Rachel Fershleiser is the young book professional every young book professional dreams to be. Ten years into the publishing industry, Rachel has toiled for two of the big six, worked in the fabled land of bookstores, landed on the Times bestseller list, and (for now) settled into the ever-growing, ever-changing world of literary social media. Responsible for literary and non-profit outreach at Tumblr, Rachel chatted about how the advent of social media is affecting the world of literature.
PT: What was your first job in the book business and what were the most important things you gained from it?
My first job in books was as an assistant publicist at William Morrow, which is part of HarperCollins. I think the most important thing I learned was just how to have a Real Job. I think a lot of kids come out of fancy colleges and don’t realize they’re going to be sitting in cubicles, making conversation at water coolers, sending faxes, buying coffee–and keeping their mouths shut even when they think their idea is better (I was not very good at that last part.) Ultimately big corporate publishing wasn’t for me, but it was valuable experience. Publicity departments teach you how things really work — who you call when you want to reach someone important, how stories actually end up in the news, how to get people talking about the good stuff and not noticing the bad.
PT: How do you explain your current job?
I’m on the strategic outreach team at Tumblr. Basically that means that we recognize that Tumblr’s 83 million blogs are not really one community, but many. So someone specializes in music, and someone in politics, gaming, art, food, news, etc. We all come from our respective fields and understand the needs of the various players. So I work with authors, publishers, bookstores, libraries, literary nonprofits, etc., to help them use Tumblr in the most effective ways. Sometimes I help writers get book deals, or throw parties or readings to celebrate the amazing voices we have. I want to create opportunities for talented people, and help people who have those opportunities (agents, editors, grant-givers, etc) find the greatest people to fill them. My vision is basically that Tumblr is your dream publishing party, but you’re invited no matter who you are or where you live. You just come on in, and there’s The New Yorker, and there’s Knopf, and there’s Neil Gaiman, and there’s your favorite lit mag and your favorite bookstore, and you can discover them, and they can discover you.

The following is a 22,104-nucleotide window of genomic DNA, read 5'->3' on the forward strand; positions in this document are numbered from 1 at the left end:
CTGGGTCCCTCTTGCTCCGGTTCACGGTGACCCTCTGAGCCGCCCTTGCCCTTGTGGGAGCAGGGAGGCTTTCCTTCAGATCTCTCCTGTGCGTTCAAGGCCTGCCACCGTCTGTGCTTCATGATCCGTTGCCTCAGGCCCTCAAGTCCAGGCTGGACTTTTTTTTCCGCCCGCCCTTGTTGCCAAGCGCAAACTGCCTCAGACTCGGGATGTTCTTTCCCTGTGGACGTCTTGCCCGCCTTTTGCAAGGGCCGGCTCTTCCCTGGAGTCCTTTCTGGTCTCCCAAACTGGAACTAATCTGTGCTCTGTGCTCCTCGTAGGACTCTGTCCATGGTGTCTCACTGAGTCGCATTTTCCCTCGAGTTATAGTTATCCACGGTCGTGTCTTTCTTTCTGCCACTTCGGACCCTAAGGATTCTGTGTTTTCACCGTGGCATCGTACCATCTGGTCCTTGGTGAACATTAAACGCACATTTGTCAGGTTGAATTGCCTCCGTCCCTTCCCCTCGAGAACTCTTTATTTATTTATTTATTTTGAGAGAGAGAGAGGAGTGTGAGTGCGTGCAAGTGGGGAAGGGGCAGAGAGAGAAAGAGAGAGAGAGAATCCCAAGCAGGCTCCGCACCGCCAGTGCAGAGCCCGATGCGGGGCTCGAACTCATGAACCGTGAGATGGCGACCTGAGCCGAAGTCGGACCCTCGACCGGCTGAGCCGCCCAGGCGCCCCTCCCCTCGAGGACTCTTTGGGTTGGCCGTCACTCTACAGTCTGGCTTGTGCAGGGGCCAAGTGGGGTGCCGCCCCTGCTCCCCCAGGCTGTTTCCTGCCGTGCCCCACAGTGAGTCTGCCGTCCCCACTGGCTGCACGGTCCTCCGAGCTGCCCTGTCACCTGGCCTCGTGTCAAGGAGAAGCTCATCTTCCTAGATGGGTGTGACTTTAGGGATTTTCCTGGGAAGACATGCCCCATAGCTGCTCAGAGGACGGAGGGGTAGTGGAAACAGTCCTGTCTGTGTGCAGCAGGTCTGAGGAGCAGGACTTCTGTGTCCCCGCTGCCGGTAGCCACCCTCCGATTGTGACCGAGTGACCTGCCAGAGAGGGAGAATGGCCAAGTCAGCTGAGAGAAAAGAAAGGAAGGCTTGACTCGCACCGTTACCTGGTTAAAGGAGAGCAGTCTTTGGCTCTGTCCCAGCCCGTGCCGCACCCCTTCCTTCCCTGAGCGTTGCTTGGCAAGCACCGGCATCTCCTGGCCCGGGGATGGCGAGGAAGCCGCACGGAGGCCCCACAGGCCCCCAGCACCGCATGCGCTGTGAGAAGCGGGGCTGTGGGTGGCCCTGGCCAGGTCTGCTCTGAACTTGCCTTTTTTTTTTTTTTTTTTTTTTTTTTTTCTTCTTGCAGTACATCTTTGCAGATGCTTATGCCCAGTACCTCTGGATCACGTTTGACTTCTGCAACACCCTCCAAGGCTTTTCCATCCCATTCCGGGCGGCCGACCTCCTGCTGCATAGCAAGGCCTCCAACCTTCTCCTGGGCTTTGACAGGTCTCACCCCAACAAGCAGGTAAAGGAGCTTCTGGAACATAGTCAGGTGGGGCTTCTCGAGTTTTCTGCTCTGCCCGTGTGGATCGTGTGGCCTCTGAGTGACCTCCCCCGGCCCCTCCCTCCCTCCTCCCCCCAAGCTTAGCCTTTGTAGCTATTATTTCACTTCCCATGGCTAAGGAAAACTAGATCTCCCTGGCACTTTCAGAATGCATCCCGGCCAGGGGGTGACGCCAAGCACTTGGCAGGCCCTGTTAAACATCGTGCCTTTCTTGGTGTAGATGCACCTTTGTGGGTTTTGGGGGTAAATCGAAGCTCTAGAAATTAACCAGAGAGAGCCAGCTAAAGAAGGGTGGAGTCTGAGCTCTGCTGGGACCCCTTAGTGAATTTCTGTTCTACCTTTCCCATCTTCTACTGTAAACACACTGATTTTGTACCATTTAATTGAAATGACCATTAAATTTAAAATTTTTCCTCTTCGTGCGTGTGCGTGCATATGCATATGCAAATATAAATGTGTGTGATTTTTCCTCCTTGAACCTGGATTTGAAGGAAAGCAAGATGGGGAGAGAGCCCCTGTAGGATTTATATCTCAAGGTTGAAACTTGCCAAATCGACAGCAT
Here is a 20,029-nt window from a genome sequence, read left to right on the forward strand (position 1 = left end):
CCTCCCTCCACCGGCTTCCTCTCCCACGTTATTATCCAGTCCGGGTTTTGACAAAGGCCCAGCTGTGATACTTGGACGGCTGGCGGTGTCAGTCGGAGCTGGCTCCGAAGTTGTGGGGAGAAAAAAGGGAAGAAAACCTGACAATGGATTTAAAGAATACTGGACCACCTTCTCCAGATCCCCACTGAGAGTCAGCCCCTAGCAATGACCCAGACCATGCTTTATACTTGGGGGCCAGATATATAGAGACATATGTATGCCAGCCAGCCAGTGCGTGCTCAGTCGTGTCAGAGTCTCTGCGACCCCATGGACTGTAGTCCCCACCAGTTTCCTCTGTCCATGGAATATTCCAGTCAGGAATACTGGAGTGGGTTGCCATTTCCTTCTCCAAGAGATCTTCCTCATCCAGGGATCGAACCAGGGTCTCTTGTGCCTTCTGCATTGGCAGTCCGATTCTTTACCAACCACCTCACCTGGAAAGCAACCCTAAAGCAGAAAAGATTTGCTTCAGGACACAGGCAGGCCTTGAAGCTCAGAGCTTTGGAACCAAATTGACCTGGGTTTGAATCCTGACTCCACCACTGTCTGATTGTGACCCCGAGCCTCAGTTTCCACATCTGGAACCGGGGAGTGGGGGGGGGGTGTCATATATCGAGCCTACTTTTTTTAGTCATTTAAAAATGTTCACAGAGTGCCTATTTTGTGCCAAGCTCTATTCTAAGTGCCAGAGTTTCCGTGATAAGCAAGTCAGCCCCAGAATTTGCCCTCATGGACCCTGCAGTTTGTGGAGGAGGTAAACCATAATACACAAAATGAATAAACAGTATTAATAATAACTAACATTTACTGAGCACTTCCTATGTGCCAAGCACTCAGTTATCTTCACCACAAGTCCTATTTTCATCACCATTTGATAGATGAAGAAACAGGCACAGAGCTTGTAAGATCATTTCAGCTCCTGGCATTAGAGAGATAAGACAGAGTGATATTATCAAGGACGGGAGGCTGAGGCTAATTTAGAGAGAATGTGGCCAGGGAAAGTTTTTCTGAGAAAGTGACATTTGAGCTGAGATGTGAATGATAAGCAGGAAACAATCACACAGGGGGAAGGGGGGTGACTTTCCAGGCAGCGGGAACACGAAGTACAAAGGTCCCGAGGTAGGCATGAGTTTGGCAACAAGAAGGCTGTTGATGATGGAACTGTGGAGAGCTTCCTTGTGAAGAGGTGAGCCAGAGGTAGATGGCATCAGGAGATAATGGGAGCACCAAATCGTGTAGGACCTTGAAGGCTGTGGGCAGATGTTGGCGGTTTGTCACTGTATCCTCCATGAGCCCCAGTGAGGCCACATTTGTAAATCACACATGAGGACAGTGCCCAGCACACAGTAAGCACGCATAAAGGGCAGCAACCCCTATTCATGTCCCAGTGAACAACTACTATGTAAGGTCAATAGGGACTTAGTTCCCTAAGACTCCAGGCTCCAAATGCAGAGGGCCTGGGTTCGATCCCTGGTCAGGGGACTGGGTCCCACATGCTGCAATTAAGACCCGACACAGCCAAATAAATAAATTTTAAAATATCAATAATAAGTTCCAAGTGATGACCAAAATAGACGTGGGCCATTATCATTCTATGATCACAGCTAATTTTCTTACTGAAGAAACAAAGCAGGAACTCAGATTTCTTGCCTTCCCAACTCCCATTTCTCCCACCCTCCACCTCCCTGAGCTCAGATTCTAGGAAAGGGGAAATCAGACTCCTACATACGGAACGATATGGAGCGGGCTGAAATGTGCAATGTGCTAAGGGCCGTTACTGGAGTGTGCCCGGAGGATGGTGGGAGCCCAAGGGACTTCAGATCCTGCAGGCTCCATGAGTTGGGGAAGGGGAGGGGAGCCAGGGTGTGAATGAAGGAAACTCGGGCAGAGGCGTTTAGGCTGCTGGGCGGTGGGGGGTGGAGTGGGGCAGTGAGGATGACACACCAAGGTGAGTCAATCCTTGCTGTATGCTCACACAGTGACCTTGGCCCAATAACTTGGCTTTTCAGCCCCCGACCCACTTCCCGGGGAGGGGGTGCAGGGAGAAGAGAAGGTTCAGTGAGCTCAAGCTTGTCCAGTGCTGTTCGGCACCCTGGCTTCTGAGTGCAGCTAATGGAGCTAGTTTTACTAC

PT: How did you previous jobs or internships prepare you for what you do at Tumblr?
My career’s been pretty non-linear, but I’ve definitely picked up perspectives from a lot of different pieces of the book world along the way. I’ve been at the publisher, been the author, the bookseller, the marketer, the event planner, etc, so that helps me look at our tools with all those varied goals in mind. Housing Works bookstore was the most direct connection. I was handling 200 events a year, from poetry readings to a Black Keys concert, and doing all the marketing, PR, and web stuff myself. I had no marketing budget, so I tried out every free tool I could find. That’s how I basically became a social media professional in the basement of a used bookstore. We were the first bookstore on Tumblr, and it was a huge, huge success for us. So I’m a total true believer in the stuff I’m teaching to other organizations.